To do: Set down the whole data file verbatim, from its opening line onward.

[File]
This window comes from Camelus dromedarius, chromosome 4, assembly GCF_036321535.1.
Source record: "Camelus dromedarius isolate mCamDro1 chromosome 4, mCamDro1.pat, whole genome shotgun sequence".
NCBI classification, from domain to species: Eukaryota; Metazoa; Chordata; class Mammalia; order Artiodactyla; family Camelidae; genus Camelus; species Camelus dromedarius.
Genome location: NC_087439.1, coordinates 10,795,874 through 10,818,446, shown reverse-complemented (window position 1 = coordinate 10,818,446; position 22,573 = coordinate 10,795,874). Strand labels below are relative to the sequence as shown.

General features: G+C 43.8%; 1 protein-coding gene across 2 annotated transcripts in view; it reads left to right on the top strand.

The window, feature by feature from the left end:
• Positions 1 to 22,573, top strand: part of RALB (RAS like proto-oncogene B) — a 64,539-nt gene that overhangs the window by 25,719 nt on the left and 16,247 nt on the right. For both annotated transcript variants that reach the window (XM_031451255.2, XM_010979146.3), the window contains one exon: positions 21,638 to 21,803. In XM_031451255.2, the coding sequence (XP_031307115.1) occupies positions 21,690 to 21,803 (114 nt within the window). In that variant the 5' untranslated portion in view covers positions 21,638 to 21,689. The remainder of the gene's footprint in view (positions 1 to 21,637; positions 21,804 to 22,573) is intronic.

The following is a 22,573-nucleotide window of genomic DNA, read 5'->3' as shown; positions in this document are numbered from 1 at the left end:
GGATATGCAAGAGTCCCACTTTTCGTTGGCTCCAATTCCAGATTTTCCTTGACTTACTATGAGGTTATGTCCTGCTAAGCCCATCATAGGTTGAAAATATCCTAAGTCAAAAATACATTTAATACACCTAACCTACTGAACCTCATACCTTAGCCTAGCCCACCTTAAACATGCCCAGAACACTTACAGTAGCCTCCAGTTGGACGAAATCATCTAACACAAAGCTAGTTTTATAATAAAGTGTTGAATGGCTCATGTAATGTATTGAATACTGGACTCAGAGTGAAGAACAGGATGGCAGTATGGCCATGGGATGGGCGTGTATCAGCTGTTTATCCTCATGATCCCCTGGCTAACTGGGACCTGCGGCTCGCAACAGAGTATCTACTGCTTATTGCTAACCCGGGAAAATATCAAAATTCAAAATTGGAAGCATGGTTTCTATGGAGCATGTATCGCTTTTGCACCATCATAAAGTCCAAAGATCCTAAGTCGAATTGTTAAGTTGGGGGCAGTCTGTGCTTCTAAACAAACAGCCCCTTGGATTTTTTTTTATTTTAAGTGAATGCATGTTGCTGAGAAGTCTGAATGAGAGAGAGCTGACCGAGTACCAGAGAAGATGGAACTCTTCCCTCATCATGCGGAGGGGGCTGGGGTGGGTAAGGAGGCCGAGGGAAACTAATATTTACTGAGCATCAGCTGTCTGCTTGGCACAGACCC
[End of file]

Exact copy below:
This window comes from Camelus dromedarius, chromosome 4, assembly GCF_036321535.1.
Source record: "Camelus dromedarius isolate mCamDro1 chromosome 4, mCamDro1.pat, whole genome shotgun sequence".
NCBI classification, from domain to species: Eukaryota; Metazoa; Chordata; class Mammalia; order Artiodactyla; family Camelidae; genus Camelus; species Camelus dromedarius.
Genome location: NC_087439.1, coordinates 10,795,874 through 10,818,446, shown reverse-complemented (window position 1 = coordinate 10,818,446; position 22,573 = coordinate 10,795,874). Strand labels below are relative to the sequence as shown.

General features: G+C 43.8%; 1 protein-coding gene across 2 annotated transcripts in view; it reads left to right on the top strand.

The window, feature by feature from the left end:
• Positions 1 to 22,573, top strand: part of RALB (RAS like proto-oncogene B) — a 64,539-nt gene that overhangs the window by 25,719 nt on the left and 16,247 nt on the right. For both annotated transcript variants that reach the window (XM_031451255.2, XM_010979146.3), the window contains one exon: positions 21,638 to 21,803. In XM_031451255.2, the coding sequence (XP_031307115.1) occupies positions 21,690 to 21,803 (114 nt within the window). In that variant the 5' untranslated portion in view covers positions 21,638 to 21,689. The remainder of the gene's footprint in view (positions 1 to 21,637; positions 21,804 to 22,573) is intronic.

The following is a 22,573-nucleotide window of genomic DNA, read 5'->3' as shown; positions in this document are numbered from 1 at the left end:
GGATATGCAAGAGTCCCACTTTTCGTTGGCTCCAATTCCAGATTTTCCTTGACTTACTATGAGGTTATGTCCTGCTAAGCCCATCATAGGTTGAAAATATCCTAAGTCAAAAATACATTTAATACACCTAACCTACTGAACCTCATACCTTAGCCTAGCCCACCTTAAACATGCCCAGAACACTTACAGTAGCCTCCAGTTGGACGAAATCATCTAACACAAAGCTAGTTTTATAATAAAGTGTTGAATGGCTCATGTAATGTATTGAATACTGGACTCAGAGTGAAGAACAGGATGGCAGTATGGCCATGGGATGGGCGTGTATCAGCTGTTTATCCTCATGATCCCCTGGCTAACTGGGACCTGCGGCTCGCAACAGAGTATCTACTGCTTATTGCTAACCCGGGAAAATATCAAAATTCAAAATTGGAAGCATGGTTTCTATGGAGCATGTATCGCTTTTGCACCATCATAAAGTCCAAAGATCCTAAGTCGAATTGTTAAGTTGGGGGCAGTCTGTGCTTCTAAACAAACAGCCCCTTGGATTTTTTTTTATTTTAAGTGAATGCATGTTGCTGAGAAGTCTGAATGAGAGAGAGCTGACCGAGTACCAGAGAAGATGGAACTCTTCCCTCATCATGCGGAGGGGGCTGGGGTGGGTAAGGAGGCCGAGGGAAACTAATATTTACTGAGCATCAGCTGTCTGCTTGGCACAGACCC